Inside the world of male sex workers
The well-dressed father of two earns good money. He speaks English and works for an international NGO that combats HIV/AIDS. He used to be a sex worker, a man who has sex with other men, and then became a government informer, reporting back to the police on other sex workers who were then arrested. He resorted to drink and drugs because of his shame and isolation. And now he wants to talk about it.
The root cause of all his problems, says Ko Kyaw Zayyar Swe, 38, is poverty. He was forced out of school at 15 because his soldier father could not afford the tuition fees. He worked as a waiter at a Chinese restaurant, but the owner cut his already low wages after giving him a dumpling for lunch instead of money. He quit.
Because he never made it to 10th standard, he could not find a good job, and money was always short. When he married at the age of 17, making ends meet became almost impossible.
“I was working in a shop in Bogyoke Market. One day, two foreigners I’d seen before in the market bought me jeans and shirts. Nobody had ever given me anything before,” he said.
The men invited him for drinks, then brought him back to their hotel room and asked for sex.
“I was shocked. But I needed money urgently for my family so I agreed to do it,” he said.
More contacts were made, and more money came in. He became a regular sex worker, offering services for gay men. Since foreigners paid much better than local men, Ko Kyaw Zayyar Swe decided to learn English.
He came to know many other male sex-workers like himself, working around Bogyoke and Theingyi Zay markets and Sule Pagoda Road, and even further afield.
In 2003 he was arrested under a law banning “inappropriate” sex, along with a friend and two foreigners, and spent two-and-a-half years in Insein Prison. The law is also used against transgender people.
This was the first time his parents and his wife became aware of his secret life.
When he was released, the Ministry of Home Affairs asked him to turn informer against the male prostitutes of Yangon. As his friends went to prison, he got paid. “I received K10,000 a day for some years. That was a lot of money. I didn’t want to destroy other people’s lives because I knew what it was like to be in that position. In the end, I stopped informing and went back to being a sex worker myself,” he said.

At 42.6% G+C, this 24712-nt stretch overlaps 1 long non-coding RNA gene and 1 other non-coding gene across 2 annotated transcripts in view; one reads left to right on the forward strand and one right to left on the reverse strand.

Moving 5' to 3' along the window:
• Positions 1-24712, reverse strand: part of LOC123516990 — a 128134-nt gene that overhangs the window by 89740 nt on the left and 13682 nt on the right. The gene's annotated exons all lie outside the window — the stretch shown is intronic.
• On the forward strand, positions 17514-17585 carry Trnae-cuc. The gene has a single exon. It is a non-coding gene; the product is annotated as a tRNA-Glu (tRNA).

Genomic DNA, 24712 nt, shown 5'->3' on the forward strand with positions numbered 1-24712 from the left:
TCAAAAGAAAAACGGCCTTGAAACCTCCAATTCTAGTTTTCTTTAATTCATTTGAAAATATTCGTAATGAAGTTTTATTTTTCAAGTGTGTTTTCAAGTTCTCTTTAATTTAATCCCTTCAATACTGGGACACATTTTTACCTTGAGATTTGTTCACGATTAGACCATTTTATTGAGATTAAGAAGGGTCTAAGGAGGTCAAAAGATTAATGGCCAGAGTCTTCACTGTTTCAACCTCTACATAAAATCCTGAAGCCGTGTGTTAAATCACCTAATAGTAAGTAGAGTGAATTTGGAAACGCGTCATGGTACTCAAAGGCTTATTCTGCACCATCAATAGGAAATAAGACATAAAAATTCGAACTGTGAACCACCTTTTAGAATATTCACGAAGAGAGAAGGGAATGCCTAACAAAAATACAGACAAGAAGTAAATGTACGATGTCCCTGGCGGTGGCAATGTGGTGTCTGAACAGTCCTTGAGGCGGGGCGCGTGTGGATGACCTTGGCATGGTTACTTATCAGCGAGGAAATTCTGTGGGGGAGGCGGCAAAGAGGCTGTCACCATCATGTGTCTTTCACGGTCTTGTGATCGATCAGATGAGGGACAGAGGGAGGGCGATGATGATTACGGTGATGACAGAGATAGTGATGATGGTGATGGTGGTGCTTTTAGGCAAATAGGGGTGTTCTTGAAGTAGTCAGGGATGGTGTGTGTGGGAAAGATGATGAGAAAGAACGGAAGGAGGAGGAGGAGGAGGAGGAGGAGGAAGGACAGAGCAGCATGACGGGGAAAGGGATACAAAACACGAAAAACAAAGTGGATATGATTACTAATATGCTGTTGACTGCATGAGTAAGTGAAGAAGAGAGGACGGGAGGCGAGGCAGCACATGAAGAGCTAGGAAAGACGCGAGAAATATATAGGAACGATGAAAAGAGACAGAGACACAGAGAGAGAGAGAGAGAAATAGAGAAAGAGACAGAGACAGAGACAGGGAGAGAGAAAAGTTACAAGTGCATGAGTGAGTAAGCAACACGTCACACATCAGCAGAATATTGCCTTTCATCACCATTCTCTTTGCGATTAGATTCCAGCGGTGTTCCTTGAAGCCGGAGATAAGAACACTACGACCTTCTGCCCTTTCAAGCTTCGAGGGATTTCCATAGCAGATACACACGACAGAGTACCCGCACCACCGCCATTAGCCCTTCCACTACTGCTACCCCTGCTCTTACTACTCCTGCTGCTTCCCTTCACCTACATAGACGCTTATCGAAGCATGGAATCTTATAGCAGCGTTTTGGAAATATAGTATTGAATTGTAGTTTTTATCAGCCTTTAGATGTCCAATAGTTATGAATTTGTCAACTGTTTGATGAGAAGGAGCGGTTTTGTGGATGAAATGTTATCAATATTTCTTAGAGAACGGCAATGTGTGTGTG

All the other sex workers did what they did because they were poor, he said, and saw no other way out. “We didn’t dream of this profession. But with no education and no work but odd jobs, how can you support a family? We didn’t want to be rich. We just wanted enough to get by for a family life.”
Conditions for sex workers changed with the advance of the internet. Now they don’t have to hang around on the street, but make contact online through dedicated websites. At one time, you could see up to 50 sex workers around the markets at night, chatting to customers. There is a thriving market for male sex-workers among gay men, with more male than female customers.
Though the money is the best they have ever made, male sex-workers feel disgusted, lonely and depressed. They feel nobody stands up for their rights, and everybody looks down on them.
“This way of life makes us angry. We can’t share our feelings with family or friends. It’s a big problem for society too,” said Ko Kyaw Zayyar Swe.
Many drink to forget, he said, and then go on to take drugs.
One day, a man from Bangladesh involved in promoting health awareness for male sex-workers asked him to take a part-time job at his NGO, which was gathering information about prostitution and developing training programs for public health professionals.
Ko Kyaw Zayyar Swe said sex workers needed both physical and mental support, as well as job opportunities, to be provided by the government, NGOs and INGOs.
“I never even knew how to use a condom with customers. Luckily, I didn’t get HIV. Knowledge is very important and we need that,” he said, adding that courses in leadership skills, empowerment and capacity building would also help to raise self-confidence.
Dr Aung Myo Min, director of Equality Myanmar Human Rights Group, said male sex workers were hard to reach because they isolated themselves. Too much isolation, he warned, could turn them into drug addicts, or even susceptible to becoming terrorists.
“They are ashamed of what they do. They only do it for the money. Even within the group, there are problems of competition for customers,” he said.
They are not even particularly high-profile. Most of the small counselling groups set up by NGOs in Myanmar for HIV and health awareness cater to female and transgender prostitutes because most of them suffer exploitation, discrimination and even torture. Male sex-workers are seen as being in the profession mainly for the money.
“Even their customers can find them difficult to deal with because of their lack of self-esteem and feelings of indignity. There has to be a way of allowing them to change their profession,” said Dr Aung Myo Min.
A doctor who provides health support for people living with HIV and AIDS said male sex-workers are particularly difficult to contact. “Both sex-workers and customers have to be aware of sexual health issues. Now there are many drop-in centres, including day-care centres for HIV-positive patients, where they can express their feelings and receive support,” said the doctor.
According to 2013 figures from the UN agency UNAIDS, there are an estimated 70,000 sex workers in Myanmar. About 8 percent of them are living with HIV.